ANKANG, China (Reuters) - Tom Tang and Dong Mijuan represent the two opposite ends of one of China’s most glaring social problems -- the growing gap between rich and poor.
Economic reforms over the past three decades may have lifted millions out of grinding poverty and helped fuel a rising middle class, but those effects have not been felt equally across the country.
When President Hu Jintao and Premier Wen Jiabao came to power five years ago, they made narrowing that gap a priority, and it is certain to be an issue at the annual meeting of parliament which opens on Wednesday.
The stability-obsessed government worries that if this gap keeps growing, it will fuel social unrest and violence in the world’s most populous nation, some 700 million of whose 1.3 billion people live in a vast and generally poor countryside.
In Ankang, a grimy city some 400 km (250 miles) south of Xian in the northwestern province of Shaanxi, 24-year-old Tang is one of the winners of China’s bounding economic growth, despite his hometown’s relatively remote location.
“I feel lucky that my family has had so much success,” Tang, recently returned from study overseas, said in very passable English, standing outside a hotel his father’s decoration company is fitting out.
“The rich here drive big cars and own two or three apartments. The poor can barely keep a roof over their heads or afford to send their children to school. The divide between the two is more and more obvious,” he added.
Dong is at the other end of the scale.
Last year, he came back to Ankang from Beijing, where he had worked as a driver for the army, to look after his aged parents.
Unable to find a proper job, he works as an ad hoc taxi driver, and says he can rarely bring in more than a few hundred yuan ($28) a month to pay for food and medical bills.
“The rich get richer and we just get poorer,” he said, waving at a gleaming new SUV with blacked-out windows passing on one of Ankang’s rutted roads.
“Price rises are only making it harder for us,” Dong added, reeling off a list of vegetable price hikes, symptoms of China’s roaring inflation.
To be sure, Ankang is not the poorest place in China, nor is Shaanxi.
That dubious distinction goes to landlocked southwestern Guizhou province, where the average annual net income of farmers, at just shy of 2,000 yuan ($281) in 2006, is about one tenth that of the average total income of city dwellers in booming Shanghai.
Over the last decade, while national per capita income for both rural and urban residents have both risen, it has gone up much faster in the cities.
Between 1997 and 2007, average annual per capita incomes in rural areas rose to 4,140 yuan from 2,090 yuan.
Over the same period, that figure went from 5,160 yuan to 13,786 yuan for farmers’ city cousins.
Ankang, hemmed in by mountains and far from the sea, making it hardly a top choice for foreign or domestic investment, oozes poverty and disparity, even with a massive government works scheme to build roads and railways to ease the isolation.
In Ankang last year, farmers’ average annual income was a paltry 2,256 yuan, up a sixth on 2006, a tiny sum but still one hailed by the city government.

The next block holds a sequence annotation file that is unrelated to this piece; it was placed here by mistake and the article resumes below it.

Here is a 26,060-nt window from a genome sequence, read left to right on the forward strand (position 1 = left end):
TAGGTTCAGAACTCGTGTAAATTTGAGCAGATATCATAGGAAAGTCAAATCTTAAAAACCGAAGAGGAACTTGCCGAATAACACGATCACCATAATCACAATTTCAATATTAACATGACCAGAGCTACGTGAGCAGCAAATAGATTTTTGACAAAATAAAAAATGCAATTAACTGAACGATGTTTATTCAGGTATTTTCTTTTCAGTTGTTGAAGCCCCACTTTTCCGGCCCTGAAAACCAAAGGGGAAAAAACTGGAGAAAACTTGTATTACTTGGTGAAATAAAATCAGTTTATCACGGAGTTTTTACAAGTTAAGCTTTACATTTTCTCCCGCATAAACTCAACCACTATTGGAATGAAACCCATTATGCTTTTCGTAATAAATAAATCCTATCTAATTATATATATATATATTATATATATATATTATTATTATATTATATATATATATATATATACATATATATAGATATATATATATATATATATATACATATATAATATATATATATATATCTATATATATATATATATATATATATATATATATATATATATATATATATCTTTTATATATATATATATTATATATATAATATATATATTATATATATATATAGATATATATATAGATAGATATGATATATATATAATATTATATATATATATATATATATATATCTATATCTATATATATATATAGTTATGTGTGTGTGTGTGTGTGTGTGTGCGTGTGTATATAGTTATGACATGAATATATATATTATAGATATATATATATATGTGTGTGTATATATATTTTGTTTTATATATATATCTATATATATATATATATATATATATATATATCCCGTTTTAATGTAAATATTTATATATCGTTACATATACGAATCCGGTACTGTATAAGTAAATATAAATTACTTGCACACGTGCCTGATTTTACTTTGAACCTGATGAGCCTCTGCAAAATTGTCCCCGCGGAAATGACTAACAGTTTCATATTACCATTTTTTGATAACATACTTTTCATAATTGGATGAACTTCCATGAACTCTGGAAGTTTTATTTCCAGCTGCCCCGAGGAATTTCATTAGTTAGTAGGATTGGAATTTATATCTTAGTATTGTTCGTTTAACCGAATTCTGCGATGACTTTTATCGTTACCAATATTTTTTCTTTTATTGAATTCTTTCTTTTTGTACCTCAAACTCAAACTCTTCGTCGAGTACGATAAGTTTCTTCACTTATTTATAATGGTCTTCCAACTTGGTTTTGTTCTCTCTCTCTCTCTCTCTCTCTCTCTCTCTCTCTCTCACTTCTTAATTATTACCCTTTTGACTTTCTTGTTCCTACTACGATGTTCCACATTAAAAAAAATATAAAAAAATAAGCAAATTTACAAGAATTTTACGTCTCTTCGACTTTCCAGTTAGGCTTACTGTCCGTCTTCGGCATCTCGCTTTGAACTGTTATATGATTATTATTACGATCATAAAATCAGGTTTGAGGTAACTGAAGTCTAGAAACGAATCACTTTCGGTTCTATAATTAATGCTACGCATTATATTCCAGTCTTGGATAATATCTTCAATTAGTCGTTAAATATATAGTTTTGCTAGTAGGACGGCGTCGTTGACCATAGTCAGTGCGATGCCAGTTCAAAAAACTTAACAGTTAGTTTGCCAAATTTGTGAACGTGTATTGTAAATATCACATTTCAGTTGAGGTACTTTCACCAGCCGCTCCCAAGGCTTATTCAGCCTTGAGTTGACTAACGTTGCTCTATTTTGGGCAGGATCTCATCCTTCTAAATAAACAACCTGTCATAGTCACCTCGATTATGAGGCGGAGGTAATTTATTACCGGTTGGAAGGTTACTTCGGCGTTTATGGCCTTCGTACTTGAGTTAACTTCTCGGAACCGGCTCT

“The whole city has jumped past the 2,000 yuan mark, the net increase has reached a historic high, and the growth rate is the highest in a decade,” Ankang’s statistical bureau said in a hopeful statement on its Web site (www.akstats.gov.cn).
Some people in Ankang have made money, and lots of it, mainly from mining to feed China’s resource-hungry economy.
But their chic new sedans stand out in marked contrast to the much more dominant hand-drawn carts dragging everything from fridges to coal around the city.
New apartment blocks tower over run-down houses by the side of the Han River which runs through Ankang.
“Those places are not for us,” complained Fang Zhilang, sitting cradling her newborn outside her simple brick home, the door opened to reveal an interior bare of all but the most basic necessities.
“They are for the rich. There are lots of poor here and few rich,” she added.
In the provincial capital Xian, better known as home of the Terracotta Warriors, the gap between rich and poor is apparent in the beggars who roam the same streets where designer European clothes brands have opened outlets.
“The new rich here have no culture either. They made all their money from coal mines, and they think they can lord it over the rest of us,” said Xian resident Xu Jinhong.
Yet there is little sign in Ankang of the unrest the government is so worried about.
Casual labourer Zhang Kun, washing laundry by hand in the Han River, made what could perhaps be considered a surprising remark when asked what he thought of Ankang’s disparities.
“Of course, I would be lying if I didn’t say I was jealous of the big cars being driven around by those rich guys,” he said, as his two friends nodded their heads in agreement.
“It actually makes we want to work harder, so I can have a car like that one day.”
Tang says he has nothing to be ashamed of for being what in Ankang counts as rich.
“It seems unfair that our family became rich when so many others in Ankang are so poor,” said Tang, who drives a Volkswagen sedan and whose father, he proudly adds, has just bought a brand new imported Chrysler.
“But my father came from a poor background and worked his way up. He didn’t even finish primary school.”
Editing by Jerry Norton and Sonya Hepinstall